But a government spokesperson said on Tuesday: "There are no disruptions to flights to and from Iceland and international flight corridors remain open."

An evacuation effort had already taken place in recent days that saw nearly 4,000 people moved out of the fishing town of Grindavik in the country's southwest.

Iceland's president, Guðni Thorlacius Jóhannesson, said: "It is not clear what damage it can cause, but now we rely on our scientists as well as all those who need to do monitoring and other operations. 

"Above all else, we protect human life but we do all the defence of structures to the best of our ability."

Inhabitants of Grindavik described being whisked from their homes as the ground shook, roads cracked and buildings suffered structural damage in a recent devastating spell of bad weather.

Belgian-born Hans Vera, 56, has lived in Iceland since 1999 and said there had been a constant shaking of his family's house.

"You would never be steady, it was always shaking, so there was no way to get sleep," said Vera, who is now staying at his sister-in-law's home in a Reykjavik suburb.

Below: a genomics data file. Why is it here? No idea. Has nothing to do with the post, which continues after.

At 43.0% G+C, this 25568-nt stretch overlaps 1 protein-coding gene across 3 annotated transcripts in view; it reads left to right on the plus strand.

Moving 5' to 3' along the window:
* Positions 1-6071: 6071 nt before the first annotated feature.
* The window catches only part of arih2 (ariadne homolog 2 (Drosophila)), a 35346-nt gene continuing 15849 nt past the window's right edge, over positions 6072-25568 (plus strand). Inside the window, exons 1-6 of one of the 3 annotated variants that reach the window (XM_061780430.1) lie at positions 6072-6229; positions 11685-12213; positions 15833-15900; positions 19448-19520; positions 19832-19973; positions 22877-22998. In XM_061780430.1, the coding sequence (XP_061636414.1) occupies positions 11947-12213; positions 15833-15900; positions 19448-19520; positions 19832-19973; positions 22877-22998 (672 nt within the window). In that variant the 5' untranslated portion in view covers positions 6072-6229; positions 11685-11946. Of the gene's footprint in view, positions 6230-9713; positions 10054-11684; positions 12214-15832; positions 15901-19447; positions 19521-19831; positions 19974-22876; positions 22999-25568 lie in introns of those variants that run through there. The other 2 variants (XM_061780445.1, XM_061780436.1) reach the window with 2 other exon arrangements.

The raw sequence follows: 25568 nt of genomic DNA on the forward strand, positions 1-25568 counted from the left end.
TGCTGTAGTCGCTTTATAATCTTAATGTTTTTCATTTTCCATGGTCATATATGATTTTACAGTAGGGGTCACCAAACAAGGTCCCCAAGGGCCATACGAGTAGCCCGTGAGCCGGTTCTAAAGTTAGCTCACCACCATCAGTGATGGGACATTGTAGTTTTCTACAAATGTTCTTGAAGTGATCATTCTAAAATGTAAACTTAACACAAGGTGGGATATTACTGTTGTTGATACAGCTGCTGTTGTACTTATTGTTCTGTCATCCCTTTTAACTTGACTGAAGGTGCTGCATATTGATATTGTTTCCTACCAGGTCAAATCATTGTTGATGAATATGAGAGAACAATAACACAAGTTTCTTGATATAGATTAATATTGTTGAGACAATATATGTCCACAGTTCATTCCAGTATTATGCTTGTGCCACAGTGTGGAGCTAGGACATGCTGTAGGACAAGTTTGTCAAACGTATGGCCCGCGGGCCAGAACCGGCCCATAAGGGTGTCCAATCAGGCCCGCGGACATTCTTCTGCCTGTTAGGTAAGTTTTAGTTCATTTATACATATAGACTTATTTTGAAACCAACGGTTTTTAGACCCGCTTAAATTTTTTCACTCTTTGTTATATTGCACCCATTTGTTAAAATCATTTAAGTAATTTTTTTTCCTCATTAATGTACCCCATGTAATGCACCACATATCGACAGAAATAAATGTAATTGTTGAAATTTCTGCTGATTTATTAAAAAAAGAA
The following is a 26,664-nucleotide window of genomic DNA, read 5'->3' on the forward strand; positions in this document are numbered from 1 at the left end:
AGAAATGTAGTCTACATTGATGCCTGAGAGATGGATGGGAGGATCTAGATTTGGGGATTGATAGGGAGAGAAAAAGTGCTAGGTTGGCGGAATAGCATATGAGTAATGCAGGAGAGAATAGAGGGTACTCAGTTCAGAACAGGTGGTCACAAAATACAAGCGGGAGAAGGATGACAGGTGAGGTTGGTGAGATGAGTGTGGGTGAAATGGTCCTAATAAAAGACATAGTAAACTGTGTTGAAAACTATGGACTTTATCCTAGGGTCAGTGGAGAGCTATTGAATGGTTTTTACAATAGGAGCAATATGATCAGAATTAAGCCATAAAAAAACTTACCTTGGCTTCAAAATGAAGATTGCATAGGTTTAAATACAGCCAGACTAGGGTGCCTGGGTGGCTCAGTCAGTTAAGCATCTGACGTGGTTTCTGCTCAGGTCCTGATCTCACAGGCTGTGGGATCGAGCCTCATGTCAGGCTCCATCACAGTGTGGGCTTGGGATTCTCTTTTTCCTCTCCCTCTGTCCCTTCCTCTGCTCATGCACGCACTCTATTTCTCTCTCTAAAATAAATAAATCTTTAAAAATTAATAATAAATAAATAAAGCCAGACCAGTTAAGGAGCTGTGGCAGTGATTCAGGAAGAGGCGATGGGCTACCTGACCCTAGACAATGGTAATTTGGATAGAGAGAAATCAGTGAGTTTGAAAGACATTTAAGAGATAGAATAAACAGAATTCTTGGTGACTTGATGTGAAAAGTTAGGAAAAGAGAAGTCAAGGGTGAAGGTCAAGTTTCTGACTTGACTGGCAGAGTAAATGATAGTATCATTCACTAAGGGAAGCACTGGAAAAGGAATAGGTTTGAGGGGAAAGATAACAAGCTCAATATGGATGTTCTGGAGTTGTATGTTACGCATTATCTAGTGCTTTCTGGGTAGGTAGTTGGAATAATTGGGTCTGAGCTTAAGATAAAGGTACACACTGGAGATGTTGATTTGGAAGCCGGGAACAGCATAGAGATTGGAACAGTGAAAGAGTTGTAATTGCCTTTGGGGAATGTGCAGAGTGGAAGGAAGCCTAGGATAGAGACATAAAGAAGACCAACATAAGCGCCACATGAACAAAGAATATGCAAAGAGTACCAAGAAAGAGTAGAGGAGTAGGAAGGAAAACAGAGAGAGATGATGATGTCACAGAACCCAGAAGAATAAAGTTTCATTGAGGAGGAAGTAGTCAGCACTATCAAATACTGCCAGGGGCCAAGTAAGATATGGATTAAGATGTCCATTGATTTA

"It's not only the people in Grindavik who are shocked about this situation it's the whole of Iceland."

Almost all of the town's 3,800 inhabitants had been able to find accommodation with family members or friends, and only between 50 and 70 people were staying at evacuation centres, a rescue official said.

Some evacuees were briefly allowed back into the town on Sunday to collect belongings such as documents, medicines or pets, but were not allowed to drive themselves.

"You have to park your car five kilometres from town and there's 20 cars, huge cars from the rescue team, 20 policemen, all blinking lights, it's just unreal, it's like a war zone or something, it's really strange," Vera said.